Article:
DISTANCE 41 miles (66km)
MAIN CLIMB Cothelstone Hill
TOTAL CLIMB 950 metres
ACHTUNG! The two A roads can be busy

It’s Monday morning and we’re in Bridgwater at the invitation of the Tour of Britain organisers. The weather is a bit touch and go, and the Plowman Craven riders have had a pretty tough weekend. It’s not an ideal day for looking at part of a big stage race, but it fits nicely into their programme.

There’s a bit of stretching and yawning in the car park, but when the guys get under way everything clicks into place. Cycling is what they do.

“I love cycling for its own sake,” says Neil Coleman. “If you take up running you only ever get two or three miles away from where you live, but with cycling you can explore. It sounds corny, but I love the freedom of the open road.

“I also like cycling because it’s a sociable sport,” he continues. “I enjoy the Saturday rides from Chippenham that Andy Cook organises. All abilities ride together — it’s good way of meeting useful people, like builders and plumbers.”

Meeting doctors too. That’s what Alex Higham is. For him 2008 is a one-off. “The offer from Plowman Craven was my last opportunity to do this, to be a full-time bike rider. I’m starting a GP training course in August, although I’ll try and put that back a month so I can do the whole year. I’ll never be far away from exercise though. It’s such a central part of my life,” says the former Cambridge University rower.

North SomersetHill preview
Coleman and Higham, along with PCA’s Bristol-based Simon Richardson, plus two 18 year olds, Ed Griffin and Josh Yetman from the South West Bike Academy, are attending the launch of the Chard to Burnham-on-Sea stage of the Tour of Britain this afternoon, but they are keen to have a look at a key hill in the stage this morning.

To warm up they ride west alongside the northern edge of the Quantock Hills, which is designated an Area of Outstanding Natural Beauty, and squeeze through the gap between the hills and the Bristol Channel at West Quantoxhead.

A little loop takes the group towards the small harbour town of Watchet, where Samuel Taylor Coleridge wrote the Rime of the Ancient Mariner. You know, “Water, water everywhere and not a drop to drink,” and all the bad karma that comes from shooting an albatross. Then from Watchet they turn south, cross the A39, and enter more lumpy terrain to traverse the eastern edge of the Brendon Hills.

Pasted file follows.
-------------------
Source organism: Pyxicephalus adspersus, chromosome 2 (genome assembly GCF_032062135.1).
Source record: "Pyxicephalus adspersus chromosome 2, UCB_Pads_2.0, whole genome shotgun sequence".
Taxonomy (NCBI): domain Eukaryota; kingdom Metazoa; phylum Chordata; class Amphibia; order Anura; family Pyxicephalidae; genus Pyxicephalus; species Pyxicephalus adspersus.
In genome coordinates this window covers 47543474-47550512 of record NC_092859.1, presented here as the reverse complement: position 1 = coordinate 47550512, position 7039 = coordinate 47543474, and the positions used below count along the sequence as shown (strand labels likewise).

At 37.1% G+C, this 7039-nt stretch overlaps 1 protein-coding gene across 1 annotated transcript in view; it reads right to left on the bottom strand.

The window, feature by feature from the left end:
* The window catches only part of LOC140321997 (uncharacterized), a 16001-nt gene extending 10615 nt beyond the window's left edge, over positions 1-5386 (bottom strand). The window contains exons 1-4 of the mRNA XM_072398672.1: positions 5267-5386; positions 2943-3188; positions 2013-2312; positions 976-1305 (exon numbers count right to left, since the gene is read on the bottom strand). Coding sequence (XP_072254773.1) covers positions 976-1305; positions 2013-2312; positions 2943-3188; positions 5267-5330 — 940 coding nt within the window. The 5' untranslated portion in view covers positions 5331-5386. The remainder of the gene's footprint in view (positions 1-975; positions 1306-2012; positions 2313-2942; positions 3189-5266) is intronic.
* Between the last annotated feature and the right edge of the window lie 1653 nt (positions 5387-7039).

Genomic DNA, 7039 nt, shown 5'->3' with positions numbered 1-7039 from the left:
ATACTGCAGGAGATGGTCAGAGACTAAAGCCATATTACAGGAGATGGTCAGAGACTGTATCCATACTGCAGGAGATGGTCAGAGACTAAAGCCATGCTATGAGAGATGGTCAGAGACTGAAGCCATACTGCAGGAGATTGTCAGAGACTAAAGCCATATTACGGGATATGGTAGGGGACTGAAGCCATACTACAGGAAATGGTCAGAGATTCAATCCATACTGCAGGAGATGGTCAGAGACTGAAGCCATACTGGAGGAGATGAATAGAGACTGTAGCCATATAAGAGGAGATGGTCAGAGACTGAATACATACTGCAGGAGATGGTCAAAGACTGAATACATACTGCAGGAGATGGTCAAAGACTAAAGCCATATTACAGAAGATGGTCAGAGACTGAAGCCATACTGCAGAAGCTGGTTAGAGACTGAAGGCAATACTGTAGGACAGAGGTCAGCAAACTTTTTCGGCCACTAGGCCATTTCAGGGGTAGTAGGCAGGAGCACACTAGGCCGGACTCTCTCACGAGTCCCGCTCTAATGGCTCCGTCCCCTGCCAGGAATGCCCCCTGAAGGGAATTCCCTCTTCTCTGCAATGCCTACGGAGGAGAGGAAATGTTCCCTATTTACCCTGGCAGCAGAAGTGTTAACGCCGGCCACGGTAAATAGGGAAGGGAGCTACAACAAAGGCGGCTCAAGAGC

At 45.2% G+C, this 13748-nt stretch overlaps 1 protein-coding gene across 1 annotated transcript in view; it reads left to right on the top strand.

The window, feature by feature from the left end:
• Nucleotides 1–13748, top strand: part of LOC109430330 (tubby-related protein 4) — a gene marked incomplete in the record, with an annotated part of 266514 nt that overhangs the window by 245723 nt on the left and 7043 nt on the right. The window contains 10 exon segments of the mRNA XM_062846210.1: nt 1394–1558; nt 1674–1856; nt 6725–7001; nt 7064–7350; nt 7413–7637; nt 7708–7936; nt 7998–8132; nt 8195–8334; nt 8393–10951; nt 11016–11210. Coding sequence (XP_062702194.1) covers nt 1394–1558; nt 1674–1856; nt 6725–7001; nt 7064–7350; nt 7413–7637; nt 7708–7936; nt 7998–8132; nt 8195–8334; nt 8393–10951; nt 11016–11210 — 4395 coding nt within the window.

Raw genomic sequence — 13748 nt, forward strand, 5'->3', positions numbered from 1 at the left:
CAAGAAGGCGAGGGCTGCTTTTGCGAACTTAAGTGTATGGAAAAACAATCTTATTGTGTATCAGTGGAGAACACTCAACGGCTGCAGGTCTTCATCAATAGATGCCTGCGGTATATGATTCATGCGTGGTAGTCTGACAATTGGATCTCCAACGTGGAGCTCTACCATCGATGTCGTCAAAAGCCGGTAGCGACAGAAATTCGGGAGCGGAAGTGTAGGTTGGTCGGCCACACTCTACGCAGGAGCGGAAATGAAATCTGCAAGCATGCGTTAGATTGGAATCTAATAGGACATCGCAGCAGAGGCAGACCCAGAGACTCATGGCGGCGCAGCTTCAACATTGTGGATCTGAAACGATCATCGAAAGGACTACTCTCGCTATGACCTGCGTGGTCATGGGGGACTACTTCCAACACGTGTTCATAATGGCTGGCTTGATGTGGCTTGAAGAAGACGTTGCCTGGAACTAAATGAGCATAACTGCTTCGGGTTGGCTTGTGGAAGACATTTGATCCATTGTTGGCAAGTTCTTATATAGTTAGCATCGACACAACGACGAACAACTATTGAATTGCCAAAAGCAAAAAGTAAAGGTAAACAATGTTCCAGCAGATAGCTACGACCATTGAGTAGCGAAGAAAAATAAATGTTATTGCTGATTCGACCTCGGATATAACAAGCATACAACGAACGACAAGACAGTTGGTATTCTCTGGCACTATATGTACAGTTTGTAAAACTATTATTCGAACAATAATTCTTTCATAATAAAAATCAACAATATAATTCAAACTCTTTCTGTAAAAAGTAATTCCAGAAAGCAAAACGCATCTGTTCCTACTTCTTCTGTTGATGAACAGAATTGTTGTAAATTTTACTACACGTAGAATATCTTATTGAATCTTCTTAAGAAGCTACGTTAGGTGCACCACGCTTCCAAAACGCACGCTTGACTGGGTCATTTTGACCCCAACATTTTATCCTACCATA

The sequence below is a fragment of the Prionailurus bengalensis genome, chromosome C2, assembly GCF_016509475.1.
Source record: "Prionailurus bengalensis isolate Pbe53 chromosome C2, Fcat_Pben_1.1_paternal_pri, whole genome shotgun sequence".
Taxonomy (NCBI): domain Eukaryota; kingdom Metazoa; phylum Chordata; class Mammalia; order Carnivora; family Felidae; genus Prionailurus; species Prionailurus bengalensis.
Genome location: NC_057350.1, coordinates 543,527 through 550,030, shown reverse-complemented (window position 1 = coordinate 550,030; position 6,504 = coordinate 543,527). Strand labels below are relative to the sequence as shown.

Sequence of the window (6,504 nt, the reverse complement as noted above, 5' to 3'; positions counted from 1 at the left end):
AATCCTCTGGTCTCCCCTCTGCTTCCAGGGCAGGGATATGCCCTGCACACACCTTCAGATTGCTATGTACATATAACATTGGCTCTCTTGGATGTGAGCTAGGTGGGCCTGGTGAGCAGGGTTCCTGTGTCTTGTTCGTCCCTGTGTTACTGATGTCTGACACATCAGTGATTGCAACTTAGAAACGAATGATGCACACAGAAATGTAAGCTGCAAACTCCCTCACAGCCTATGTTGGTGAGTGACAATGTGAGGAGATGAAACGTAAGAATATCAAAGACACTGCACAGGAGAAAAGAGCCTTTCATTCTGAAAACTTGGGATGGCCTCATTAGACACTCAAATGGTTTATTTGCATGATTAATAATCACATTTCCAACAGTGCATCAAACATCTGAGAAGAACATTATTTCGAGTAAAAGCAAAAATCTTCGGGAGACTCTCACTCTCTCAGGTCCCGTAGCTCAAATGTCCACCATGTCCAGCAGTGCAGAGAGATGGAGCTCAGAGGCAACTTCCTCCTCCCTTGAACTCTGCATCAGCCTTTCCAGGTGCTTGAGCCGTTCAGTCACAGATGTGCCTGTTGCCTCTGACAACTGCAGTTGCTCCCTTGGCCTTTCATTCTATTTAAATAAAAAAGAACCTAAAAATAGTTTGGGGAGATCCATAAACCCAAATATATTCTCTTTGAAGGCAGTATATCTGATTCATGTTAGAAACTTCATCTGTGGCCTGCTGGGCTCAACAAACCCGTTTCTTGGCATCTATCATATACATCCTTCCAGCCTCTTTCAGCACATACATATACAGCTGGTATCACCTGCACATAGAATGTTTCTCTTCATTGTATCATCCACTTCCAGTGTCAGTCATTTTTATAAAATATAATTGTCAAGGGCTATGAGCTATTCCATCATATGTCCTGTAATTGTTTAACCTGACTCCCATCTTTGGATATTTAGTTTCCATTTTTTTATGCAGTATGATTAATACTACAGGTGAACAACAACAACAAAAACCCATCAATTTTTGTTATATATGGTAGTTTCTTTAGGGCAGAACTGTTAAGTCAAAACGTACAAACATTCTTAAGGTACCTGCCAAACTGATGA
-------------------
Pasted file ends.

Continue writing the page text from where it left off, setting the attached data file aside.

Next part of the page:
These are an off-shoot ridge of Exmoor, where the local authorities actively support a number of cycling initiatives and events, and will welcome the Tour of Britain when it crosses the moor on this stage in September.

The group joins the route for what will be the crucial part of the stage at Bishop’s Lydeard. This is the beginning of the Cothelstone Hill prime. There’s a drag up to the start and a flat bit across the top before the descent, but the crux of the climb is two kilometres long, averages eight per cent and has some steep bends. The top is only 17 miles from the end of the stage, and it’s all downhill or flat.

Alex Higham shows what he’s good at on the climb, and it’s not “sitting in dead last position in the bunch”, like he said earlier when asked what he thought was his top racing skill. But there’s no serious attacking in the group. This is supposed to be an easy day and Ed Griffin from the South West Academy has snapped a gear cable, leaving him with 39×11 and in need of motor assistance to reach the top.

North SomersetBluebell wood
The hill is heavily wooded, with fantastic views of surrounding countryside snatched between the trees. A carpet of bluebells sway in a chilly breeze below us on this late April day. Showers threaten and it’s not a day for hanging about, but Coleman says we’re in exactly the kind of place that got him into cycling.

“I used to borrow my dad’s Raleigh tourer and I thought riding it through the lanes was brilliant. I’d go out on my own and ride for miles and even at 15 or 16, before I started racing, I would ride up and down the same hill five times just because I enjoyed it.”

Coleman still enjoys the simple, quiet pleasure of riding in English lanes, although he’s done a lot of racing in America, and he really enjoyed that too. “The criterium circuit over there is amazing. There are races all over and we were never in the same place for five minutes. It was real rock and roll racing, living in the back of a van sometimes,” he says.

The final downhill bit back to Bridgwater is over in a matter of minutes. The stage will rush through the outskirts of the Somerset town (which to its great credit was the first town in Britain to petition the government against slavery) before heading across Bridgwater Bay to Burnham-on-Sea on the mouth of the river Severn. It has the second greatest tidal range in the world, and a British stage victory here would underline the rising tide of road racing in this country.

North SomersetYOUR GUIDES
Neil Coleman

Age 26, single,
lives in Corsham
Has a degree is sports science
Cycling strength is time trialling

Alex Higham
Age 29, single,
lives in Lambourne
Has a medical degree
Cycling strength is climbing

WHICH WAY?
Take the unclassified road west out of Bridgwater and pass north of Durleigh reservoir. Continue through Spaxton and turn right (TR) at the top of Hawkridge reservoir on unclassified. Turn left (TL) on A39 at Nether Stowy and TR on B3191 at Williton. TL on B3190. TL at Fairy Cross on the B3188. TL on B224 just after Elworthy. TR on A358 and TL on unclassified at Bishop’s Lydeard to Cothelstone. Continue through Cothelstone to Bridgwater on unclassified.

  • Paul Timlett

    Why no maps of the routes as you do in the magazine? And why not post map files that can be downloaded to GPS devices such as Garmin. Now that would be cool!